The Blaine County School District is looking at two options that could reduce K-5 enrollment in the district’s two-language Dual Immersion program by 12.4 percent.
However, one option has a provision that could actually increase enrollment by 9.4 percent but would require building new classrooms. Funding for the classrooms could come from a 10-year $59.8 million plant facilities levy approved by Blaine County voters in 2009, district Superintendent Lonnie Barber said Wednesday.
Barber talked about the possibility of new classrooms at a Wednesday evening meeting at Woodside Elementary School in south Hailey where he and other district officials presented options for the program to about 60 parents of Dual Immersion students. The district board of trustees, which will ultimately make the decision regarding the future of the program, is seeking public comment on the issue.
District officials took questions from the audience, but no one offered comments.
The school board has already eliminated two other options—building an entirely new Dual Immersion-only school and leaving the program as is. In September, the board voted to either move all Bellevue and Hailey Dual Immersion elementary school students to Woodside Elementary or to have one class each for grades K-5 at the three schools.
Under either option, Hemingway Elementary School would have one class each for grades K-5 for north valley students.
Either option, unless new classrooms were to be installed at Woodside Elementary, would reduce K-5 enrollment in the district to 528 students, 12.4 percent less than the 603 currently enrolled.
Barber said the district’s preferred option would be to either construct a new wing at Woodside Elementary or install portable classrooms so that enrollment could be expanded to 660 students, a 9.4 percent increase over the current enrollment.
Barber and other district officials described the current arrangement, under which some schools have two classes of Dual Immersion students, as “unsustainable,” primarily because of the difficulty in finding enough certified bilingual teachers and because of uneven class sizes and programmatic conflicts at the schools.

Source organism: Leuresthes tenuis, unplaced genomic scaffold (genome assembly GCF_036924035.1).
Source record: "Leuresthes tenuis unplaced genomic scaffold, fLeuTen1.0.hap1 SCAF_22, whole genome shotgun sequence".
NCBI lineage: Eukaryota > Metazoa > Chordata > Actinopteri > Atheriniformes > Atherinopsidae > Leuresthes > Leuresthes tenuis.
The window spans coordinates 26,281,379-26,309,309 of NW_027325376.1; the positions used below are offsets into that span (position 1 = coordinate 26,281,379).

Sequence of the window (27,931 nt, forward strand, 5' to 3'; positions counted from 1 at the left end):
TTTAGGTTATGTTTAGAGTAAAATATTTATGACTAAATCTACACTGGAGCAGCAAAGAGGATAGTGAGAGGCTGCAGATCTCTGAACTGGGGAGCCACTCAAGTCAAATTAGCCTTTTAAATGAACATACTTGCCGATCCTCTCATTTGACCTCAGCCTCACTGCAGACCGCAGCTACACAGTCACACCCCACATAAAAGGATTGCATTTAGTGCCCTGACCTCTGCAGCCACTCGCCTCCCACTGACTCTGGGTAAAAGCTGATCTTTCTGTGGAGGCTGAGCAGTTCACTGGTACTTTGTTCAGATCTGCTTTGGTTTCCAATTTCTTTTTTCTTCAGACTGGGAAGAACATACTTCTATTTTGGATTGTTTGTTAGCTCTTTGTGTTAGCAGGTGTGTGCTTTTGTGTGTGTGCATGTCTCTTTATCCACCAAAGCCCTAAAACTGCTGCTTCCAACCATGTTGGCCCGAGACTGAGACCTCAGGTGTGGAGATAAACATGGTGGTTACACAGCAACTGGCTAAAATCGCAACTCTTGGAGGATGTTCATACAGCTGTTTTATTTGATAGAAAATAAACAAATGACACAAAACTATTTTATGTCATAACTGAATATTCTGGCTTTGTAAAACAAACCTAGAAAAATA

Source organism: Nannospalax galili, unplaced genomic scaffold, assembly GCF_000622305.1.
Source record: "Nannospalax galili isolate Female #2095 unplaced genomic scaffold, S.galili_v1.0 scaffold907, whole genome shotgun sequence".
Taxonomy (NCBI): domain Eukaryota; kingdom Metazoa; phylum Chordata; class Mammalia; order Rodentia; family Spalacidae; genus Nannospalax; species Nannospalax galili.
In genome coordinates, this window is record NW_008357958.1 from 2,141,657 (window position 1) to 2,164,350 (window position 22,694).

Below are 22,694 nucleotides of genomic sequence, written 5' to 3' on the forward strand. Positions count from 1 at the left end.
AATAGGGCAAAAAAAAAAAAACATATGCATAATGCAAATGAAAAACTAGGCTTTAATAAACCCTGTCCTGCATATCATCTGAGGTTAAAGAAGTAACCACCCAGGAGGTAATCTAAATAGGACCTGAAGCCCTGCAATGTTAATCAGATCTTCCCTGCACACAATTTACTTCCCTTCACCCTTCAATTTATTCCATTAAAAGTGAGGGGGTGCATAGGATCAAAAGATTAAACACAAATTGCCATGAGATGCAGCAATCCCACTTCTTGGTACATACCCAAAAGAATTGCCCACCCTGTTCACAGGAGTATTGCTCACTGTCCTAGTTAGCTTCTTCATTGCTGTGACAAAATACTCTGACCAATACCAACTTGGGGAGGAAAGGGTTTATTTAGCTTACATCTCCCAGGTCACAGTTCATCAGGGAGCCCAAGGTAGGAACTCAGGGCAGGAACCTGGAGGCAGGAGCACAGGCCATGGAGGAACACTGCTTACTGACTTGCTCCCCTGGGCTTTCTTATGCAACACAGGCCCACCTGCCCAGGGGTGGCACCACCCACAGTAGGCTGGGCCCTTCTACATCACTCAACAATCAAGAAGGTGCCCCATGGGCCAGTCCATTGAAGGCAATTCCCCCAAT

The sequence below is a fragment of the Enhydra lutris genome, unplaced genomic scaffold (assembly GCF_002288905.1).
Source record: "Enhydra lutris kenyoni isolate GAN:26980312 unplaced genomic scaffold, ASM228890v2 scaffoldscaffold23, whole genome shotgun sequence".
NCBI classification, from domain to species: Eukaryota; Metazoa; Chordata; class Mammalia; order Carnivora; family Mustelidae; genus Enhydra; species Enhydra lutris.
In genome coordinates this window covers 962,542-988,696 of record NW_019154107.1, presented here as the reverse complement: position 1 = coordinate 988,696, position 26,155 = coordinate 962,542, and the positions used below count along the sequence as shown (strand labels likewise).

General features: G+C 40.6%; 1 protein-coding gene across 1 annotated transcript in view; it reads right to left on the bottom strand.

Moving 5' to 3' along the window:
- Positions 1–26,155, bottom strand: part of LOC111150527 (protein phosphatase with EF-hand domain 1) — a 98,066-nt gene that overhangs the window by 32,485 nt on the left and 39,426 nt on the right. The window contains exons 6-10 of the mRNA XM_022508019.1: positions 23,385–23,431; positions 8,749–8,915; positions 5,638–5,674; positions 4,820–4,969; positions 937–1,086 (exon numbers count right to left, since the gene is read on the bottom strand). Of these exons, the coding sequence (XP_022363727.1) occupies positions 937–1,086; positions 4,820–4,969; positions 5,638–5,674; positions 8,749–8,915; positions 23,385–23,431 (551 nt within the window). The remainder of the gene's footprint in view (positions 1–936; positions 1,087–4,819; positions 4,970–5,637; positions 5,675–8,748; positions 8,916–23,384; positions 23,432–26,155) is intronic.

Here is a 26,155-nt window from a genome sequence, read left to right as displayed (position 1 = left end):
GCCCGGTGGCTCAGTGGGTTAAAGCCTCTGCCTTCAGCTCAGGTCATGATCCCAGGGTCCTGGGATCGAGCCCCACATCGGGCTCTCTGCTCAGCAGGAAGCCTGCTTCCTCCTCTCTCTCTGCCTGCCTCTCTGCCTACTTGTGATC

Molly Michalec, the district’s Dual Immersion coordinator, explained that the program remains popular with parents and that enrollees are selected by lottery if too many students apply.
Now in its 12th year, the Dual Immersion program involves mixing native Spanish-speaking students with native English-speaking students and instructing the class in both Spanish and English, with the overall goal of make the students fluent in both languages.
Students start Dual Immersion classes as kindergartners and continue with the same Dual Immersion classmates throughout their school years.
Started in 2001, the original group of district Dual Immersion students is now in the 11th grade.
Barber said at the meeting that any changes made to the program might be implemented as early as the beginning of the next school year but that 2014 was a more realistic scenario.
“I’ve been an administrator for 15 years, and I’ve never had an issue as complicated as this one,” he said. “I do want you to know that we’re working hard for kids, but we’re not going to be able to satisfy every person with what we do with the program.”
If the school board ultimately decides to reduce enrollment by 12.4 percent, Barber and Michalec said, arrangements would be made so that no student now enrolled would be dropped from the program.
Terry Smith: email@example.com
The Blaine County School District has scheduled a second public meeting to discuss options for its Dual Immersion program for 6 p.m. on Monday, Oct. 8, at the Community Campus in Hailey. In addition to explaining the options, the district board of trustees wants public input before any decisions are made. Anyone who can’t attend the meeting can comment through a survey on the district website at www.blaineschools.org under the tab “Your Voice.”